President Putin wants economic integration to pave the way to a more comprehensive consolidation of the Eurasian space, to include security and supranational institutions. But his partners in Astana and Minsk are more cautious. Even though Kazakhstan’s President Nursultan Nazarbayev regularly reminds everyone that he was the original author of the Eurasian Union concept, which he laid out in a 1994 speech at Moscow University, the Kazakhs only want economic integration and balk at proposals for creating common institutions. Belarusian strongman Alexander Lukashenka has used the idea of Eurasian integration much as he has used the notional “union state”—supposedly existing between Belarus and Russia since 1999—as a means of getting economic benefits from Moscow in exchange for pledges of geopolitical loyalty.

President Putin has been personally working hard to expand the integration effort to include Kyrgyzstan and Tajikistan. This will be difficult. Even though the Kyrgyz badly want to keep their access to the Russian market and Moscow’s economic assistance, the idea of a union with Russia is controversial among those who want to keep more room for geopolitical maneuver.

Tajikistan has long been practicing a multivector foreign policy. Prioritizing ties with Russia is not Dushanbe’s intention, despite the fact that some 50 percent of the country’s GDP is currently made up of remittances sent by Tajiks working in Russia. The Tajiks want to keep their freedom of maneuver by reaching out simultaneously to Iran, India, the United States, and China. In addition, Kyrgyzstan and Tajikistan are far behind Kazakhstan economically, and their accession would slow the pace of Eurasian integration and be a drain on Russia’s resources.

Putin has offered membership in the customs union to Ukraine, which is torn between the appeal of short-term gains in the East, such as lower gas prices, and its long-term aspirations to join the West. Essentially, Kiev has continued its old game of trying to get the most from relations with both of its big neighbors—the EU and Russia—without making a clear and unambiguous choice.

Putin’s offer, however, is coupled with a warning that Ukraine cannot maintain privileged access to the customs union’s market, such as the low tariffs it currently enjoys on a number of its exports to Russia, if Kiev does not join. Yet, it can be argued that Russian national interests would be better served by having Ukraine outside the tent of Eurasian integration than in it.  Ukraine, a much poorer country than Russia today, would require much assistance and that, as a nation much bigger than Kazakhstan or Belarus, it would demand too much of a voice. Even if it were to get both, according to these critics, it would never stop looking to the West. Putin, however, is apparently unconvinced, motivated largely by geopolitical reasons.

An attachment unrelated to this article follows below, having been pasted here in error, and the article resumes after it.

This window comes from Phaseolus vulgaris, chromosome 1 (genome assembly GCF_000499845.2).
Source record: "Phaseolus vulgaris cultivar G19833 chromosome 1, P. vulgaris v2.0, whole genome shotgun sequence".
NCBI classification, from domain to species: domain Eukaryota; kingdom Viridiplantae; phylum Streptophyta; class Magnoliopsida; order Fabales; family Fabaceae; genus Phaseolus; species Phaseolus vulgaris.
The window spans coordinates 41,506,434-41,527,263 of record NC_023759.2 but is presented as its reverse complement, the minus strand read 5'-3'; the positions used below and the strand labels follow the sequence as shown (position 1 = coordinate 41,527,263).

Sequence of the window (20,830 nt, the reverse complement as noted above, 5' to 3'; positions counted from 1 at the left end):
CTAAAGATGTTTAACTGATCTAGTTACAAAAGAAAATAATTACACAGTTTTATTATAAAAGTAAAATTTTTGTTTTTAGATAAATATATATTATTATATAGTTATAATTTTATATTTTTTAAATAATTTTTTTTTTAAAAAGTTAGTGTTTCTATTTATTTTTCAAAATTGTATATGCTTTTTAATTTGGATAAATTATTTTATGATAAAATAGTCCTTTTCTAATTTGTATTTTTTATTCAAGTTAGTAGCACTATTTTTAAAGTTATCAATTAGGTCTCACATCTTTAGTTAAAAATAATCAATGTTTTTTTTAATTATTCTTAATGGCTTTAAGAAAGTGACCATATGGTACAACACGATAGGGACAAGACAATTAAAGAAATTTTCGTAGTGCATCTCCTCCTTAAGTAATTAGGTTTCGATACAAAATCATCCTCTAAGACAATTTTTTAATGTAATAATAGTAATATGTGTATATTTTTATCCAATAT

Moscow has also been cultivating Tashkent, hoping to engage Uzbekistan, and Chisinau, promising to work for the unity of Moldova. All of this is certainly not the beginning of a new Soviet Union, and a degree of integration between Russia and some of its neighbors makes sense in economic terms. The Eurasian Union will be successful as long as it manages to stay economic and voluntary.

The Eurasian Union will be successful as long as it manages to stay economic and voluntary.

But Putin clearly seeks to enhance Russia’s geopolitical standing in relation to its two biggest neighbors in Eurasia: the European Union to the west and China to the east. This is a far cry from Moscow’s policies of the early 2000s, which prioritized Russia’s integration into the European Union.

Russia and the West

In the past ten years or so, the Kremlin’s approach to the EU has changed fundamentally. It no longer regards Europe as a mentor or even a model. Russia no longer seeks a relationship in which the two partners would have, in Romano Prodi’s memorable phrase, “everything in common except the institutions.” The four common areas agreed upon in 2005 as fields of integration—economic; freedom, security, and justice; external security; and research, education, and culture—are by now history. Instead, the relationship is becoming more transactional, symbolized more by adding new pipelines and bickering over visas than by the profession of common values, not to speak of their implementation.

Indeed, Moscow has not only accepted the values gap between itself and the EU but has begun to proudly advertise its own more conservative values, such as national sovereignty, religious faith, and traditional family. These priorities stand in contrast to Europe’s unchecked freedoms which, in the Kremlin’s view, erode society and will eventually doom it.

In the foreseeable future, Moscow is unlikely to emerge as a security risk to Europe, either because of its domestic developments or its foreign policy. The country will neither implode nor explode, and a Russian invasion of EU territory can be safely ruled out.

Russia’s 2012 accession to the World Trade Organization (WTO) has not led to an intensification of EU-Russian economic relations. To the contrary, Europeans are bringing up complaints about Russian actions. But the eighteen-year-long WTO negotiation process must have indicated to the EU that Russia was more interested in protecting what it had than in using the accession as a “big bang” to liberalize and modernize its economy, as others, including China, have done. Moreover, some sectors of the Russian economy will need time to adjust to the new, more competitive environment of life in the WTO. As a result, moving forward on free trade with the EU may not be easy or quick.